An eruv creates an area in which observant Jewish families can carry items during the Sabbath, which runs from sundown Friday to sundown Saturday. Boundaries are also marked by mountains, buildings and other existing structures.
Eruvs have been established in other cities, including Los Angeles, New York and Chicago.
Oak Park residents voiced various concerns to local officials about the eruv and said it needed to come down.
Tom Hughes, president of the Morrison Estate Homeowners Association, said the eruv along Jacobs Court near Lindero Canyon Road runs in front of houses and does not look good.
“It’s blight to the community,” Hughes said.
In addition, he said, the eruv is a safety issue. The Homeowners Association would be liable if anyone got hurt because of the monofilament line, he said.
Because of the liability issue, Hughes informed Block that the Homeowners Association would remove the eruv along Jacobs Court if steps were not taken quickly to remove it.
“We feel that they’re not being good neighbors and are installing wires without proper permits,” Hughes added.
Block said he has been working on the eruv for three years, raising money and receiving permits. When he started construction, he thought he had the proper permits but realized later that he did not.
Officials from Southern California Edison Co., which owns the light poles used for the eruv, said they granted permission only for the eruv to be constructed in Agoura Hills.
Block said he misinterpreted Edison’s permit and thought he had permission for Oak Park.
Ventura County Supervisor Linda Parks said the eruv received a permit from the county that was contingent on Edison’s approval. She said the county will revoke the permit, and Block will have to reapply for one.
An eruv was approved by the Westlake Village City Council in August, and Block has not had problems installing it.
Westlake Village City Engineer John Knipe said he has not received any calls or complaints from residents about portions of the eruv in his city. The eruv follows the guidelines of the permit issued by the City Council.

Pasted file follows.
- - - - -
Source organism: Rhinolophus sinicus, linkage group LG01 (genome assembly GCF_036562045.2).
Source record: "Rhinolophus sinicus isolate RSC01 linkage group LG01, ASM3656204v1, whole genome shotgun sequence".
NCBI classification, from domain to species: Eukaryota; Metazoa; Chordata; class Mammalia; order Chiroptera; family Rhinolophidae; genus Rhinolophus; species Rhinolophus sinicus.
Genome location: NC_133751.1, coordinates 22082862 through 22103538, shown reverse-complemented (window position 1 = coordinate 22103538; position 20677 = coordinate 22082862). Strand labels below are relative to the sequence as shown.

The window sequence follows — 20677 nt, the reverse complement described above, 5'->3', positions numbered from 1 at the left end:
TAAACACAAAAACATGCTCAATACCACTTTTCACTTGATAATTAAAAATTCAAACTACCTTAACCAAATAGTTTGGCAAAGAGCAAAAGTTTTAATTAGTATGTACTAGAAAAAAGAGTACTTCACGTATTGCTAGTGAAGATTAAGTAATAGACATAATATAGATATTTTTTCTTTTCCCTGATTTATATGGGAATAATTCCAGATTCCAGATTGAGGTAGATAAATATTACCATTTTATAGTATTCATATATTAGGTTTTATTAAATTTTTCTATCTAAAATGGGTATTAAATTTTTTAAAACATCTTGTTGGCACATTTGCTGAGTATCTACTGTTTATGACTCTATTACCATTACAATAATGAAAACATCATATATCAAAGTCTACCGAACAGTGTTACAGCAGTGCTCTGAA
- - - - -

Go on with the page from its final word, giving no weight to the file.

Agoura Hills Assistant City Manager Nathan Hamburger said he has received a couple of complaints from residents of Oak Park about the eruv, but none from Agoura Hills residents.
Once the eruv is removed from residential areas in Oak Park, Block plans to redesign the eruv and go back to the county and local government for proper permits.
“I’m going to do whatever it takes to get proper approvals,” said Block.
He added that he also misunderstood the contractor’s description of where the eruv would appear and how it would be constructed in residential areas.
He agreed with residents and said, “Up near Jacobs Court it doesn’t look pretty.”
Block said he gave instructions to the contractor to remove the eruv as soon as possible in all of Oak Park, which includes Jacobs Court and surrounding streets, Lindero Canyon Road to the county line as well as Doubletree Road.
“We’re looking into other areas so that it is not running through neighborhoods,” said Block. “We will make a better plan in the future that is more satisfactory to the Oak Park MAC (Municipal Advisory Council) and residents.”
Even if Block receives all the proper permits, some residents think the eruv needs an environmental review.
“Anything affecting wildlife has to be taken into consideration,” said Peggy Abate, who lives near the eruv on Doubletree Road.
She said the eruv has already had negative effects on wildlife. She found a red-shouldered hawk earlier this month that appeared to have injuries from the fishing line, she said.
She said the hawk’s wing was broken and the bird had to be euthanized at the Calabasas-based California Wildlife Center. She said she has heard of two other hawks that were injured.
A reporter’s phone calls to the California Wildlife Center seeking comment were not returned.
Block said he has not heard of any eruvs that have caused injuries of that nature, and he said birds tend to stay away from fishing line.
The entire eruv encompasses Oak Park, Agoura Hills and Westlake Village. The eruv on Lindero Canyon Road in Westlake Village and portions of Kanan Road in Agoura Hills will remain in place.
Block said 60 percent to 70 percent of the entire eruv will be marked by existing walls and structures, and the rest will be filled in with fishing line. Block said he hopes this eruv will serve all of the Conejo Valley.
Once the eruv is fully constructed, Block said, it will be checked weekly for broken lines and other problems. Residents plan to discuss the Oak Park eruv during the next Oak Park Municipal Advisory Council meeting, which will be at 7 p.m. Tuesday in Room G-9 at Oak Park High School, 899 N. Kanan Road.